Morgan Stanley outperforms rivals with better profit

Jan 19 (Reuters) – Morgan Stanley (MS.N) reported fourth-quarter profit that beat market expectations, outpacing rivals as its focus on advising high-net-worth clients paid off, pushing its shares higher up 3.7% on Wednesday.

The Wall Street investment bank also benefited from a boom in global transactions and spending restraint at a time when its peers had been hampered by rising wages and technology costs.

Full-year earnings and revenue were a record for the bank, which advised on some of the world’s biggest mergers during the year. Net income jumped 37% to $15 billion and revenue jumped 23% to nearly $60 billion.

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The bank also raised its long-term target for return on tangible equity (ROTCE), a key metric that measures how well a bank uses shareholders’ money to generate profits. He is aiming for a ROTCE of at least 20%, up from 17% previously.

“We are increasing our ROTCE target to reflect the earnings power we see in our business model,” Chief Executive James Gorman told analysts on a conference call.

Since taking office a decade ago, the 63-year-old CEO has transformed Morgan Stanley from a Wall Street firm heavily weighted in losing business activities into a more balanced bank. He was the driving force behind Morgan Stanley’s decision to acquire Smith Barney and made wealth management a cornerstone of its revenue stabilization plan.

The 2020 acquisitions of E*Trade and Eaton Vance for a combined $20 billion doubled that strategy, differentiating Morgan Stanley’s focus from its peers.

The bank’s wealth management unit reported a 10% increase in revenue to $6.25 billion, generating record annual profit.

In the quarter ended Dec. 31, earnings were $3.59 billion, or $2.01 per share, and beat market expectations of $1.93 per share.

Shares of Morgan Stanley rose 2.5% in morning trading.

Its results capped a mixed earnings season for the country’s biggest banks which benefited from the wave of mergers and acquisitions but were held back by weak trade and rising spending, which inflated as they were spending heavily to retain key personnel in a race for talent.

Morgan Stanley’s traditional rival Goldman Sachs (GS.N) on Tuesday reported fourth-quarter earnings that beat expectations, sending its shares down as much as 8%. JPMorgan (JPM.N) beat earnings expectations last Friday but saw its shares fall 6% due to spending concerns. Read more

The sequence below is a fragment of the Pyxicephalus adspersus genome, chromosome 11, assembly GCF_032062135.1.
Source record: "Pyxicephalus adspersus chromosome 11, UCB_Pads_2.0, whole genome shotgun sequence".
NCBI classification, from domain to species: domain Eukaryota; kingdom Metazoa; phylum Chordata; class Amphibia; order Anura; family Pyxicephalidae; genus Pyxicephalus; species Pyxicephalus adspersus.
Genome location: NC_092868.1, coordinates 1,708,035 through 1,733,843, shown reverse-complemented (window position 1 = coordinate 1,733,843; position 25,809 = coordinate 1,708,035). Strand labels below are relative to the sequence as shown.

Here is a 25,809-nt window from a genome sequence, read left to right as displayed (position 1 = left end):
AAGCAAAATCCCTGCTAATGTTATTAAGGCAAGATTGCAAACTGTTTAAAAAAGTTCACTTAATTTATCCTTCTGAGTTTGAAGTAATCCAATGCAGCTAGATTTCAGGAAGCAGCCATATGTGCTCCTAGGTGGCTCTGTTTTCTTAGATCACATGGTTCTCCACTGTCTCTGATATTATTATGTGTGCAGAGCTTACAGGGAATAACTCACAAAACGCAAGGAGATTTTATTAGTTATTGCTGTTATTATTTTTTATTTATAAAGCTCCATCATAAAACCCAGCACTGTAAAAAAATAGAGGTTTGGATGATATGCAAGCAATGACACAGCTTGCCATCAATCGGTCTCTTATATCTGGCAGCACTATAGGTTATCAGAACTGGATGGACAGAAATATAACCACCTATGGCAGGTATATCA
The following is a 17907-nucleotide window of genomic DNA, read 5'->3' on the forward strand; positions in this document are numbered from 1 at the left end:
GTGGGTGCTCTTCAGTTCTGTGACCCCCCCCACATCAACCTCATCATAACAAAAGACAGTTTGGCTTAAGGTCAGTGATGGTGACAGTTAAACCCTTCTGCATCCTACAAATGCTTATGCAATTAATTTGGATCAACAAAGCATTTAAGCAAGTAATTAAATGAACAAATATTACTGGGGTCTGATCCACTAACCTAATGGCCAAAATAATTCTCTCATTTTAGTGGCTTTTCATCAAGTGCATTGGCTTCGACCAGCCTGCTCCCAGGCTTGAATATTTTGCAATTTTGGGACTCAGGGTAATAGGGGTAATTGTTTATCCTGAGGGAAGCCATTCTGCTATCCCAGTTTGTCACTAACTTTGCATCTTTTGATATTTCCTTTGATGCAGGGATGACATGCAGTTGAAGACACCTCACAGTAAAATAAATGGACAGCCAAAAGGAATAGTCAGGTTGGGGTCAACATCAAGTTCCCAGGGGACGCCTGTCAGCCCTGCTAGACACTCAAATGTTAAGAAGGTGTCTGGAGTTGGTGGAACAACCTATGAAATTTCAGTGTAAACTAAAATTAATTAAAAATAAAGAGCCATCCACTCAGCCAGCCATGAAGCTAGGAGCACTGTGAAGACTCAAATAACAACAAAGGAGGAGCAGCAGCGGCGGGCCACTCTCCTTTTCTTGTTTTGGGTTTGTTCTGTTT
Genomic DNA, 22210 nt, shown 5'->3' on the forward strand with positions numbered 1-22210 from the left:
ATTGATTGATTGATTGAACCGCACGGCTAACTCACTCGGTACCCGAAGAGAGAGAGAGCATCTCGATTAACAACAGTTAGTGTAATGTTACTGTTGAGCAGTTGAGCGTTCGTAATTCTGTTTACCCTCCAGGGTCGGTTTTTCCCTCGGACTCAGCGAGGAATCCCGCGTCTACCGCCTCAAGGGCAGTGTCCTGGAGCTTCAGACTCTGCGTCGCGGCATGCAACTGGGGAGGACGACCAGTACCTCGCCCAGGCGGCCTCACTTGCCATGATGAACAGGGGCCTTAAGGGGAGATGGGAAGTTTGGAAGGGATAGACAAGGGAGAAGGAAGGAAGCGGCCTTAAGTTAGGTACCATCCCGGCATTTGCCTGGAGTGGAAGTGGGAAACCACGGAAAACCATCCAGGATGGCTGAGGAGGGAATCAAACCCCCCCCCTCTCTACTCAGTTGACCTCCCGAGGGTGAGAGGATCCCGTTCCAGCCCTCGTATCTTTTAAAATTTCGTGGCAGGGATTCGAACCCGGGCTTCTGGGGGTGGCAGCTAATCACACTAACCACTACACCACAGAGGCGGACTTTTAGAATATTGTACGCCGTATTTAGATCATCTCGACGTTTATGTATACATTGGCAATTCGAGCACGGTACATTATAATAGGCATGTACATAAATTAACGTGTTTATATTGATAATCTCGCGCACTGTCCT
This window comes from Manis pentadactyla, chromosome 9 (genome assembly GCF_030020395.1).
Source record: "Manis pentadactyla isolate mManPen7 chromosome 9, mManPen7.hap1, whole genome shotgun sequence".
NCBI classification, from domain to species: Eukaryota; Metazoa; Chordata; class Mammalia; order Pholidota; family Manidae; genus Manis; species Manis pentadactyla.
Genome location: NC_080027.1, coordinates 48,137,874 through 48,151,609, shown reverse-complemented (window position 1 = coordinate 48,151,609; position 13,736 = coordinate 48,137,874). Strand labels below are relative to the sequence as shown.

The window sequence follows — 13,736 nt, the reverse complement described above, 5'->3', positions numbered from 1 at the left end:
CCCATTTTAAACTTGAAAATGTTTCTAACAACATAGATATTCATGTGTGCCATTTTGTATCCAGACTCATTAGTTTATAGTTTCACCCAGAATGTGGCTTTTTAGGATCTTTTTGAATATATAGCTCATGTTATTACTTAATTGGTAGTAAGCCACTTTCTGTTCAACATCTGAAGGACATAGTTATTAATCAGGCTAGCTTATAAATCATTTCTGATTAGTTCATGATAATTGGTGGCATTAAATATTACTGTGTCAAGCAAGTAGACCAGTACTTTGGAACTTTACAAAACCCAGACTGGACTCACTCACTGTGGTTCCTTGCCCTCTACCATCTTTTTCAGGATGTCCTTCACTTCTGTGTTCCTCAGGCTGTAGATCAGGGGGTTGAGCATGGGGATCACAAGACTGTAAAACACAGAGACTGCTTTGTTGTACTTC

Unlike some competitors, Morgan Stanley has benefited from integrating technology through its acquisitions rather than having to build it from scratch, Gorman told analysts.

It has also tied pay to performance in its wealth management and investment banking divisions, Gorman said.

Compensation expense remained roughly flat in the quarter compared to a year ago.


Morgan Stanley’s investment bank turned in a strong performance and chief financial officer Sharon Yeshaya said its pipeline remains “healthy” through 2022.

“CEO confidence remains elevated and markets remain open and constructive,” she told analysts.

In 2021, Wall Street’s investment banking giants enjoyed a global deal boom. Read more

Morgan Stanley advised 420 deals last year and was ranked third in global investment banking rankings, after bigger rivals Goldman Sachs (GS.N) and JPMorgan Chase (JPM.N), according to data from Dealogic.

Overall revenue from Institutional Securities, which houses Morgan Stanley’s investment banking and trading units, fell slightly to $6.7 billion, largely due to weak trading.

Trading revenues fell 26%. Equity trading revenue rose 13%, but the gains were wiped out by a 31% drop in fixed income trading revenue to $1.23 billion.

Overall revenue reached $14.5 billion from $13.6 billion a year ago.

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Reporting by Sohini Podder and Manya Saini in Bengaluru and Matt Scuffham in New York; additional reporting by Mehnaz Yasmin; Written by Anirban Sen and Matt Scuffham; Editing by Arun Koyyur and Nick Zieminski

Our standards: The Thomson Reuters Trust Principles.

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